Best-selling journalist Antony Loewenstein trav­els across Afghanistan, Pakistan, Haiti, Papua New Guinea, the United States, Britain, Greece, and Australia to witness the reality of disaster capitalism. He discovers how companies such as G4S, Serco, and Halliburton cash in on or­ganized misery in a hidden world of privatized detention centers, militarized private security, aid profiteering, and destructive mining.

Disaster has become big business. Talking to immigrants stuck in limbo in Britain or visiting immigration centers in America, Loewenstein maps the secret networks formed to help cor­porations bleed what profits they can from economic crisis. He debates with Western contractors in Afghanistan, meets the locals in post-earthquake Haiti, and in Greece finds a country at the mercy of vulture profiteers. In Papua New Guinea, he sees a local commu­nity forced to rebel against predatory resource companies and NGOs.

What emerges through Loewenstein’s re­porting is a dark history of multinational corpo­rations that, with the aid of media and political elites, have grown more powerful than national governments. In the twenty-first century, the vulnerable have become the world’s most valu­able commodity. Disaster Capitalism is published by Verso in 2015 and in paperback in January 2017.

Profits_of_doom_cover_350Vulture capitalism has seen the corporation become more powerful than the state, and yet its work is often done by stealth, supported by political and media elites. The result is privatised wars and outsourced detention centres, mining companies pillaging precious land in developing countries and struggling nations invaded by NGOs and the corporate dollar. Best-selling journalist Antony Loewenstein travels to Afghanistan, Pakistan, Haiti, Papua New Guinea and across Australia to witness the reality of this largely hidden world of privatised detention centres, outsourced aid, destructive resource wars and militarized private security. Who is involved and why? Can it be stopped? What are the alternatives in a globalised world? Profits of Doom, published in 2013 and released in an updated edition in 2014, challenges the fundamentals of our unsustainable way of life and the money-making imperatives driving it. It is released in an updated edition in 2014.
forgodssakecover Four Australian thinkers come together to ask and answer the big questions, such as: What is the nature of the universe? Doesn't religion cause most of the conflict in the world? And Where do we find hope?   We are introduced to different belief systems – Judaism, Christianity, Islam – and to the argument that atheism, like organised religion, has its own compelling logic. And we gain insight into the life events that led each author to their current position.   Jane Caro flirted briefly with spiritual belief, inspired by 19th century literary heroines such as Elizabeth Gaskell and the Bronte sisters. Antony Loewenstein is proudly culturally, yet unconventionally, Jewish. Simon Smart is firmly and resolutely a Christian, but one who has had some of his most profound spiritual moments while surfing. Rachel Woodlock grew up in the alternative embrace of Baha'i belief but became entranced by its older parent religion, Islam.   Provocative, informative and passionately argued, For God's Sakepublished in 2013, encourages us to accept religious differences, but to also challenge more vigorously the beliefs that create discord.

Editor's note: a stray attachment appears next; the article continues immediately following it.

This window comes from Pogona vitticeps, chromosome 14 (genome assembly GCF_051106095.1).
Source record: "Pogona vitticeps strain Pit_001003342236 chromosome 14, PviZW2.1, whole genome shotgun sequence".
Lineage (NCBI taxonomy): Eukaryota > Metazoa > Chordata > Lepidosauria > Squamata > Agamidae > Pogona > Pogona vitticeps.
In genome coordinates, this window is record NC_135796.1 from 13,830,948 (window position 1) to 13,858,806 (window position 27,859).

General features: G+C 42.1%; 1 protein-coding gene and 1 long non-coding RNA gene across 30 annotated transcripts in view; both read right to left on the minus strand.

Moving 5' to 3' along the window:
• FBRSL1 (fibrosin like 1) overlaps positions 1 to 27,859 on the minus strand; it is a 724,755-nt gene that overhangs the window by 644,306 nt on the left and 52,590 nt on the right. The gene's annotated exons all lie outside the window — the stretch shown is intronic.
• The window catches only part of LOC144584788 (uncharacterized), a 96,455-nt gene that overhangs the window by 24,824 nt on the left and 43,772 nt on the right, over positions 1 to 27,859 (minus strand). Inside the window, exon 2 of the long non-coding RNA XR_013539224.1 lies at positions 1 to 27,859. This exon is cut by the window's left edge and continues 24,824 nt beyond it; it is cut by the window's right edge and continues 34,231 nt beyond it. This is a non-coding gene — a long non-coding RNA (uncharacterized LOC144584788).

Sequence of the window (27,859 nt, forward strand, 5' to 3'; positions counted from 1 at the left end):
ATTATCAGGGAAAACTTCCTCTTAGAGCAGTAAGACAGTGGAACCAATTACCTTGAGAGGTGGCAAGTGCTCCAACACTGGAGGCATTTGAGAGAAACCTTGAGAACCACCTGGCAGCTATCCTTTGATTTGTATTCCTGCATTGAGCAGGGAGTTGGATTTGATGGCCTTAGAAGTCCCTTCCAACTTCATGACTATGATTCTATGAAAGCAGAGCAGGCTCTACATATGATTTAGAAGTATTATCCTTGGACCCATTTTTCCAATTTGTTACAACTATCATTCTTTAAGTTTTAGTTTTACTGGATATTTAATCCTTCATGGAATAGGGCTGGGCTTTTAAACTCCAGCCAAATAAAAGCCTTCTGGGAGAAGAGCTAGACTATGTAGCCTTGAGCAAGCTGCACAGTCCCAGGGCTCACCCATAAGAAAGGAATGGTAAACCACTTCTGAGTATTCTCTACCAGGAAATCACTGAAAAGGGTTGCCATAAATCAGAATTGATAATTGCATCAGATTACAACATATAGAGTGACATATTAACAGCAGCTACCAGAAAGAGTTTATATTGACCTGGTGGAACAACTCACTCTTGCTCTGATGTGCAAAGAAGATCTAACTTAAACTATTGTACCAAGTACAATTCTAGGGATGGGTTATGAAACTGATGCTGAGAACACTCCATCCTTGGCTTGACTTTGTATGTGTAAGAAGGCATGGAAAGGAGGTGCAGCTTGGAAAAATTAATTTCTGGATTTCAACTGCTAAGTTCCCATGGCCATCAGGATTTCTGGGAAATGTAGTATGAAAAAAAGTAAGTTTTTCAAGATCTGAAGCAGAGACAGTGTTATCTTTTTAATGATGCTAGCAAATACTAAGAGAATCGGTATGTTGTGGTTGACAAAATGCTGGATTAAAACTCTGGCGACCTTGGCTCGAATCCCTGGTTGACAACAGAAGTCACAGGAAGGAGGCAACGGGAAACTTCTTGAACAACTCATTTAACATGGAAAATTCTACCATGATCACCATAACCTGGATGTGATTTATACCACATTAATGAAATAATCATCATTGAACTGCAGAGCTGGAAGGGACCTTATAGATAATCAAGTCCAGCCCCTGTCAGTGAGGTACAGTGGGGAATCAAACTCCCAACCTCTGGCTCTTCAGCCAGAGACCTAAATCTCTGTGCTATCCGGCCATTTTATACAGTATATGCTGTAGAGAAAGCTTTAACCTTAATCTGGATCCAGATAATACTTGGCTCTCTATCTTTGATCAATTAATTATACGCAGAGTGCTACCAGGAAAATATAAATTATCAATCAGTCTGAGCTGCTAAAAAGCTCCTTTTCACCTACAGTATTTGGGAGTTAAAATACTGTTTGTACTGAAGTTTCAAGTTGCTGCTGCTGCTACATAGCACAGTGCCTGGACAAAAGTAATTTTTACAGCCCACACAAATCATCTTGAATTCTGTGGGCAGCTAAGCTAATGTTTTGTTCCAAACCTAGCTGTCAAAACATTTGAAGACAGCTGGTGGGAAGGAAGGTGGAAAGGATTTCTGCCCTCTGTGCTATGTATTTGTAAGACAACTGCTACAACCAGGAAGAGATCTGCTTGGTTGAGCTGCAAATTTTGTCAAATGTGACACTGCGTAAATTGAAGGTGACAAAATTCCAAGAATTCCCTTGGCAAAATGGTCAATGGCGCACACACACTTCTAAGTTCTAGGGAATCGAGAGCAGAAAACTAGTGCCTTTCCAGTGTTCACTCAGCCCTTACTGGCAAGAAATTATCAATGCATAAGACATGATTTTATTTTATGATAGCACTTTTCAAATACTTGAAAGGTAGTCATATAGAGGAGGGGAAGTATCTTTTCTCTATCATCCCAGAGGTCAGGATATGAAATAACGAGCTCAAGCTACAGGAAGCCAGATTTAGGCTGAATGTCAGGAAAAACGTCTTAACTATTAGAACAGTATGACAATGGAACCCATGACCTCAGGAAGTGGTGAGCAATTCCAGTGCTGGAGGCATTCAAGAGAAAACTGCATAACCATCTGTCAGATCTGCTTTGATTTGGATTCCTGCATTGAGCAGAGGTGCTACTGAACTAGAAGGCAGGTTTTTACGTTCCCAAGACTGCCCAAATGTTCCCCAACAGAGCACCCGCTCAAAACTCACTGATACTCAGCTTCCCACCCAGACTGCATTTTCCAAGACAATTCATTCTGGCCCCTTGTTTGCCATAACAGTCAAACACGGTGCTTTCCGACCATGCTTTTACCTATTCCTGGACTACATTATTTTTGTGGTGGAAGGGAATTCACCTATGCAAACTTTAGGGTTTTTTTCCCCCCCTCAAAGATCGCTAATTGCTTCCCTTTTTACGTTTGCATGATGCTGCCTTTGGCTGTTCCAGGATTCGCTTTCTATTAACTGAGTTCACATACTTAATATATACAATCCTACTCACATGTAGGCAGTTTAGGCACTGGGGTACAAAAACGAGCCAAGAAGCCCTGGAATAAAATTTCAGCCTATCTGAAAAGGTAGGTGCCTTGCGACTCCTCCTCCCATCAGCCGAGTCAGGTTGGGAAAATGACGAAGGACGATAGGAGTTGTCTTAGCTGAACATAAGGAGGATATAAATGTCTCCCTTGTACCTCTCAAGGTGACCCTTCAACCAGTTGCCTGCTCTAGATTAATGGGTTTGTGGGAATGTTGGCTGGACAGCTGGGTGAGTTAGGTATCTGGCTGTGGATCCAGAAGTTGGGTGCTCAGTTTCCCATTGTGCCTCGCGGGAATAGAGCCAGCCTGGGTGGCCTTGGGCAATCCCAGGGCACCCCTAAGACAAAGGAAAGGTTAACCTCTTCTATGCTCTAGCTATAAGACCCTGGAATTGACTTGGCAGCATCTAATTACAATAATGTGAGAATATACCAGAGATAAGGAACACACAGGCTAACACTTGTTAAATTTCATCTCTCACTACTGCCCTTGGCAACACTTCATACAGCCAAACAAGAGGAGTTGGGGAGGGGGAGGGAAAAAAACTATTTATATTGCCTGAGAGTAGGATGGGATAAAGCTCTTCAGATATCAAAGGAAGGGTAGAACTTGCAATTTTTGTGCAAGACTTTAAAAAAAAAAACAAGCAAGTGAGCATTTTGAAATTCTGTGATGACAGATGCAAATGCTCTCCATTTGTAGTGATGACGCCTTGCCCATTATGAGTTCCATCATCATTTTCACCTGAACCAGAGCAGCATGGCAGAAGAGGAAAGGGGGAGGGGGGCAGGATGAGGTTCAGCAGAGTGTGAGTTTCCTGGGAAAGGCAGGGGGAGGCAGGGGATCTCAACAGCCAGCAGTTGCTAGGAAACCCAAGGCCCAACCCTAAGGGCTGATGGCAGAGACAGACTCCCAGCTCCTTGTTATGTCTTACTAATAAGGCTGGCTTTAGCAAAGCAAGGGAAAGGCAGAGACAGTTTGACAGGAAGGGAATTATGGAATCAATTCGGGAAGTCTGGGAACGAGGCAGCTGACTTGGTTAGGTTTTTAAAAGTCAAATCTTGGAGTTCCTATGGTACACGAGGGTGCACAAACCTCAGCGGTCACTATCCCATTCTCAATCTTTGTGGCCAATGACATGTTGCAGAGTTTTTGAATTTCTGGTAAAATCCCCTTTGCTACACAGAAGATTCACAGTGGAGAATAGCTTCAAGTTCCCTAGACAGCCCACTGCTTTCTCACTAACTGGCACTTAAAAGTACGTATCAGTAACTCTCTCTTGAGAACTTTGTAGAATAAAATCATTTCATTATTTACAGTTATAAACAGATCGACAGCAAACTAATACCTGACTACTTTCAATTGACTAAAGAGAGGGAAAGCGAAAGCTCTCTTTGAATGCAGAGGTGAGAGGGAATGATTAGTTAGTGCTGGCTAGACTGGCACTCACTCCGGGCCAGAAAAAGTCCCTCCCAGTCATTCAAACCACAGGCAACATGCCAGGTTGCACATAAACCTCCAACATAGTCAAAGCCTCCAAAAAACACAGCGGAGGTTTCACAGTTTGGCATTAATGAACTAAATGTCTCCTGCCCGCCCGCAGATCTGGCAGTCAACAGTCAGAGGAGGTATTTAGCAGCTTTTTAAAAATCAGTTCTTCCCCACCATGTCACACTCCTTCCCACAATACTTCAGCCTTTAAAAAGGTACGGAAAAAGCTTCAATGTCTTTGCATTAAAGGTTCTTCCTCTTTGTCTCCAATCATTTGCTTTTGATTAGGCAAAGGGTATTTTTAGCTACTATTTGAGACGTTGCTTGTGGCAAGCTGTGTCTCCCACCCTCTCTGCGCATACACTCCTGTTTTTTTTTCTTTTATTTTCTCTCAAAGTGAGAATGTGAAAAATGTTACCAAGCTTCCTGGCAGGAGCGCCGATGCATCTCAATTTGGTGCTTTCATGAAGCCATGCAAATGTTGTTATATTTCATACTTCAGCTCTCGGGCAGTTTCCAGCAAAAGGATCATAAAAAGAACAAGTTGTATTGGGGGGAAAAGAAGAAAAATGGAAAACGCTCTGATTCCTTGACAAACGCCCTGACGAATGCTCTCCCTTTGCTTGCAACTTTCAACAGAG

After Zionism, published in 2012 and 2013 with co-editor Ahmed Moor, brings together some of the world s leading thinkers on the Middle East question to dissect the century-long conflict between Zionism and the Palestinians, and to explore possible forms of a one-state solution. Time has run out for the two-state solution because of the unending and permanent Jewish colonization of Palestinian land. Although deep mistrust exists on both sides of the conflict, growing numbers of Palestinians and Israelis, Jews and Arabs are working together to forge a different, unified future. Progressive and realist ideas are at last gaining a foothold in the discourse, while those influenced by the colonial era have been discredited or abandoned. Whatever the political solution may be, Palestinian and Israeli lives are intertwined, enmeshed, irrevocably. This daring and timely collection includes essays by Omar Barghouti, Jonathan Cook, Joseph Dana, Jeremiah Haber, Jeff Halper, Ghada Karmi, Antony Loewenstein, Saree Makdisi, John Mearsheimer, Ahmed Moor, Ilan Pappe, Sara Roy and Phil Weiss.
The 2008 financial crisis opened the door for a bold, progressive social movement. But despite widespread revulsion at economic inequity and political opportunism, after the crash very little has changed. Has the Left failed? What agenda should progressives pursue? And what alternatives do they dare to imagine? Left Turn, published by Melbourne University Press in 2012 and co-edited with Jeff Sparrow, is aimed at the many Australians disillusioned with the political process. It includes passionate and challenging contributions by a diverse range of writers, thinkers and politicians, from Larissa Berendht and Christos Tsiolkas to Guy Rundle and Lee Rhiannon. These essays offer perspectives largely excluded from the mainstream. They offer possibilities for resistance and for a renewed struggle for change.
The Blogging Revolution, released by Melbourne University Press in 2008, is a colourful and revelatory account of bloggers around the globe why live and write under repressive regimes - many of them risking their lives in doing so. Antony Loewenstein's travels take him to private parties in Iran and Egypt, internet cafes in Saudi Arabia and Damascus, to the homes of Cuban dissidents and into newspaper offices in Beijing, where he discovers the ways in which the internet is threatening the ruld of governments. Through first-hand investigations, he reveals the complicity of Western multinationals in assisting the restriction of information in these countries and how bloggers are leading the charge for change. The blogging revolution is a superb examination about the nature of repression in the twenty-first century and the power of brave individuals to overcome it. It was released in an updated edition in 2011, post the Arab revolutions, and an updated Indian print version in 2011.